As a practice, we have always been committed to training and developing veterinary students and in recent years we have seen a ‘feminisation’ of the students, writes Joseph Henry.
This is not to say that all the male students now wear make-up, but that now only about 10 per cent of all veterinary students are male.
One product of this feminisation is that we have a steady stream of young female students seeing practice with us.
This is where they get to see the real examples of their theoretical training being put into place and hopefully where they get to learn some of the practical skills it takes to become a vet. Sometimes these examples can be very hands on.
I remember with a smile one student who turned up dressed more appropriately for a business meeting rather than for being a beef and sheep vet.
On that particular day we were doing pre-breeding examinations on bulls before they go to work with the cows in July. This is an important part of our work as to maintain profitability a cow has to have a calf every year otherwise she incurs all the costs, ie feeding, bedding, etc, but has no output. In order to make sure all the cows get pregnant we have to make sure that the bulls are fully fertile. If we can avoid the farmer putting infertile bulls out with the cows then he will have more pregnant cows which should make him more money.
Part of the pre-breeding examinations involves getting up close and personal with 1,300kg of beef on the hoof.
The bulls had been out on spring grass which tends to ‘run through them a bit.’ I had already checked one bull’s seminal vesicles by putting my gloved arm up the bull’s rectum and having a feel around. I asked the farmer if it was all right if the student could have a feel as this is the only way to learn what is normal and what to expect.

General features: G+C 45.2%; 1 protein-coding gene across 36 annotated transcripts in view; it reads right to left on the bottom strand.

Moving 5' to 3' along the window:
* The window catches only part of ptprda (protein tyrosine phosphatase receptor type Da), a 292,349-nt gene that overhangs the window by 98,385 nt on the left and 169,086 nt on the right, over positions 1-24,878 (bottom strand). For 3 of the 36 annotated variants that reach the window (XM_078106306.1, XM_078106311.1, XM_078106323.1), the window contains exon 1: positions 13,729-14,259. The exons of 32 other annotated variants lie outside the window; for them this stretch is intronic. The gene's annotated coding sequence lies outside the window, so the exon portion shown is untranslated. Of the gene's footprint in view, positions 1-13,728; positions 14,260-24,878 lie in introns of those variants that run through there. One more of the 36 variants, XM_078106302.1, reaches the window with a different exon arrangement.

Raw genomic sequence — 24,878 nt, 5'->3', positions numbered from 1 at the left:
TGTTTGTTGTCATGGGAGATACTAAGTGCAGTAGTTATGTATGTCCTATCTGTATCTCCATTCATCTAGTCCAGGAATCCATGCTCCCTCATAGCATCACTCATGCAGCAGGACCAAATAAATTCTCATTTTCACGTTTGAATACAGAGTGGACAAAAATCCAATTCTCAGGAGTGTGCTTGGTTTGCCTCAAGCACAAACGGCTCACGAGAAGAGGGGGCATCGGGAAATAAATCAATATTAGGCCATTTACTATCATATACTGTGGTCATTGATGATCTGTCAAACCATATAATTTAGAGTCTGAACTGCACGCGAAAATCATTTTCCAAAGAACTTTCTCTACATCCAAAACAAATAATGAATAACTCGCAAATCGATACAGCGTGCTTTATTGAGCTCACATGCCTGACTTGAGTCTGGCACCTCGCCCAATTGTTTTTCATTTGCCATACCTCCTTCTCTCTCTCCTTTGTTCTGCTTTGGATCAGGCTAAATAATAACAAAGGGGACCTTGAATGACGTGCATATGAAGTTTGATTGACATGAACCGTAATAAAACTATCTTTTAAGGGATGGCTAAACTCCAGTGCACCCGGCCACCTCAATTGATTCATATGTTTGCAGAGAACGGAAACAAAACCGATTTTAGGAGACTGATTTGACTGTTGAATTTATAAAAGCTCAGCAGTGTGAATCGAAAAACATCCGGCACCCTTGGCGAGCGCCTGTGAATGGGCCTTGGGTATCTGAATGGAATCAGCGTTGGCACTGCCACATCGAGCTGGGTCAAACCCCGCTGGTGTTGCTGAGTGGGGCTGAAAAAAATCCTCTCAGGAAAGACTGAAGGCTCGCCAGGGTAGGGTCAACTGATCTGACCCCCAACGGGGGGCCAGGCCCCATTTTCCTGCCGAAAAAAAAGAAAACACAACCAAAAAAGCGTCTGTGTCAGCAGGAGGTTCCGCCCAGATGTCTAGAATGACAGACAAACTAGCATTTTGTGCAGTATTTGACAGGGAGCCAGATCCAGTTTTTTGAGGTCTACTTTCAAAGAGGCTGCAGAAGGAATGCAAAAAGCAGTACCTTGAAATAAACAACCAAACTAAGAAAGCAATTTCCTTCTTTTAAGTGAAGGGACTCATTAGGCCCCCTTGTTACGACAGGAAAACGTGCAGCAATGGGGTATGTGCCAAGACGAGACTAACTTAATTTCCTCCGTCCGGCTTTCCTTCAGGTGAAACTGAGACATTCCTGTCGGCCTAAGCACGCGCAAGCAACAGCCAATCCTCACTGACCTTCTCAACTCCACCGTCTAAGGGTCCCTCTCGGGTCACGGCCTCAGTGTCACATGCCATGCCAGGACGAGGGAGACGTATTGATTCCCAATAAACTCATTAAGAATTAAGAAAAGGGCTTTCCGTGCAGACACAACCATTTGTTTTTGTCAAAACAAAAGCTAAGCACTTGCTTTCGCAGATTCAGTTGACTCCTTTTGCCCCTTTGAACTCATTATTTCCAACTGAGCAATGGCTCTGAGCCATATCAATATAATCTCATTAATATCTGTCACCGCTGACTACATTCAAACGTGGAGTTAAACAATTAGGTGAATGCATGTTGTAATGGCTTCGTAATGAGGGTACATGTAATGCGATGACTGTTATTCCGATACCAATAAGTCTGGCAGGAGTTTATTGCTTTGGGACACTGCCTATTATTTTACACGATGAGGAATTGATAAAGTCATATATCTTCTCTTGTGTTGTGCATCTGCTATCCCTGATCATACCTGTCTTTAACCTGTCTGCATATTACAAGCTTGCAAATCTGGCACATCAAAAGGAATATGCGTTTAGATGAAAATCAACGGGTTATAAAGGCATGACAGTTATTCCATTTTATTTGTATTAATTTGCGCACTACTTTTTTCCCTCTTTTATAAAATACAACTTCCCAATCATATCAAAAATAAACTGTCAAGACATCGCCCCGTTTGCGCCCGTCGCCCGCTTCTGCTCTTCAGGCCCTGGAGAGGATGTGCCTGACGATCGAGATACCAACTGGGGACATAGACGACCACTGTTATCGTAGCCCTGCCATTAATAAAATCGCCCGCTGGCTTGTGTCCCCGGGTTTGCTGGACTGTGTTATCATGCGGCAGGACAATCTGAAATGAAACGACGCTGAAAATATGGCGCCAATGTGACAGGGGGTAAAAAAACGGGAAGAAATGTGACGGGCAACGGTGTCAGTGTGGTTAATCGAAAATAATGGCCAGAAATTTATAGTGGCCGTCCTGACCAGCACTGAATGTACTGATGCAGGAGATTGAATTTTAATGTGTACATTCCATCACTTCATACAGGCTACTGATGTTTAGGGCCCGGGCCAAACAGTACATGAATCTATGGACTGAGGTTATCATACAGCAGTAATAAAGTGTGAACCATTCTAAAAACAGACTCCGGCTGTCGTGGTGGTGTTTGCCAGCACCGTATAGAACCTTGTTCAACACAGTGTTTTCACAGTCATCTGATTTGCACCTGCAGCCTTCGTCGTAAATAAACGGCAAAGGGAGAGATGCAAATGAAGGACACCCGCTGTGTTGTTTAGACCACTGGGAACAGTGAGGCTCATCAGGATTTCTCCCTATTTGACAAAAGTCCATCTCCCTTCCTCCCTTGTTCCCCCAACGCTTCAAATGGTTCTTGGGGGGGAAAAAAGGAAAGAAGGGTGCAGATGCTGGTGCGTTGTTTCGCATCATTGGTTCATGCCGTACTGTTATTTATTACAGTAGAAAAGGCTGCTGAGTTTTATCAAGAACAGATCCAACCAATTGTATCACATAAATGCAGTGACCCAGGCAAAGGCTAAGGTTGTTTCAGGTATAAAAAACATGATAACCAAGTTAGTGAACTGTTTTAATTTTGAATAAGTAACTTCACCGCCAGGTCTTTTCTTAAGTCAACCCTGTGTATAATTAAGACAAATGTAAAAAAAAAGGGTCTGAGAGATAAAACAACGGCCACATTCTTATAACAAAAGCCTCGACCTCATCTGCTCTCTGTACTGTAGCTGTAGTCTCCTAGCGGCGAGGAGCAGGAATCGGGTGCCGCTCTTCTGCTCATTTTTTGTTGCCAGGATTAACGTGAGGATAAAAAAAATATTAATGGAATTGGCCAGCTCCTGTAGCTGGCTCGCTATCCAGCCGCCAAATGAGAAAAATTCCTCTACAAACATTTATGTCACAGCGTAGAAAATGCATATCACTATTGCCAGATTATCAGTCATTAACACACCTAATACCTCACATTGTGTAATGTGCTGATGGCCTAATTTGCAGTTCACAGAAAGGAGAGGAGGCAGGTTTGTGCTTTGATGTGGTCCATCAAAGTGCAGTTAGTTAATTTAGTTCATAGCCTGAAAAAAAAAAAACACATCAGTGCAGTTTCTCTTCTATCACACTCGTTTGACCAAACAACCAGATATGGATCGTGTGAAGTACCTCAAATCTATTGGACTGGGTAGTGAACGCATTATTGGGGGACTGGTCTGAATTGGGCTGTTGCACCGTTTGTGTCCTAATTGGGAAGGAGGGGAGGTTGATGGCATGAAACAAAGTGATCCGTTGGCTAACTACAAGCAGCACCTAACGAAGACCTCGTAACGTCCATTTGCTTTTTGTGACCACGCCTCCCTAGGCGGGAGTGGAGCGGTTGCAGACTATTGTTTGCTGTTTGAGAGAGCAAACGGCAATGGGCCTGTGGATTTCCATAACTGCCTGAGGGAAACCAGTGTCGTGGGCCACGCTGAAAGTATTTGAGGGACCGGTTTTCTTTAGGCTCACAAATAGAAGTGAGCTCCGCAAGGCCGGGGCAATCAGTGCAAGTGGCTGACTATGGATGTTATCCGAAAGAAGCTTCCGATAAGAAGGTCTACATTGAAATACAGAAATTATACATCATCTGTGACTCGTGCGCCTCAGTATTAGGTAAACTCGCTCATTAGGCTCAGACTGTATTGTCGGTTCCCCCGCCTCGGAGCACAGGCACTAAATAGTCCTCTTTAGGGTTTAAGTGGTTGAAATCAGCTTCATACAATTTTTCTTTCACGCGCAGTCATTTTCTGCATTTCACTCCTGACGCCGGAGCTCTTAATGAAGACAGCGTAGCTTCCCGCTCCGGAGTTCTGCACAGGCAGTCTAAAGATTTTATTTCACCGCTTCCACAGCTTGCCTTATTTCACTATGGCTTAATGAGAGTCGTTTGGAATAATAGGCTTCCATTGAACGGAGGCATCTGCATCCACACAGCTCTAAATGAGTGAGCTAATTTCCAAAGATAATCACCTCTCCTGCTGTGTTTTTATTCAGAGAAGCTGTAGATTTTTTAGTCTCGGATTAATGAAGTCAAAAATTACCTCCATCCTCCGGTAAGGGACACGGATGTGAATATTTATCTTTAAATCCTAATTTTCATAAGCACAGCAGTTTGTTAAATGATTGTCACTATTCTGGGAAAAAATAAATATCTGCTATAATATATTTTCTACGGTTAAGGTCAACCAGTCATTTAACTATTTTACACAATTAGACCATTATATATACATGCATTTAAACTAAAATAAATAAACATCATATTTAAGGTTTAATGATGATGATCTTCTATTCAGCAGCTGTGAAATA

This particular bull was an Aberdeen Angus and entry was at perfect shoulder height for me at about five foot. The student was about my shoulder height. She put her arm-length gloves on, applied some lubricating gel and with a bit of a grimace gently dived in. At that moment, the bull decided he didn’t want another arm going up his rectum and strained to try and force it out.
You know what happens when you put your thumb over a hose pipe. Well, the bull equivalent of this happened to the student whose face was sprayed with a couple of litres of warm, steaming liquid digested grass. Once I had gallantly wiped her eyes and mouth with a bit of cotton wool I think she saw the funny side of it and the farmer and I assured her it was good for the skin.
It turns out eye shadow and cow excrement do not mix and the next day she came in minus the make-up and in attire more suitable for a farm vet.
So back to the stream of young ladies which come around the farms of rural Northumberland with me. Some of the farmers when introduced to another female student ask if there are any males ones left (not many) and say things such as ‘He has a different one every fortnight you know’ to the student. This is all taken in good humour generally but the last farm I took my wife to the farmer said ‘Another different lady with you Joe….’!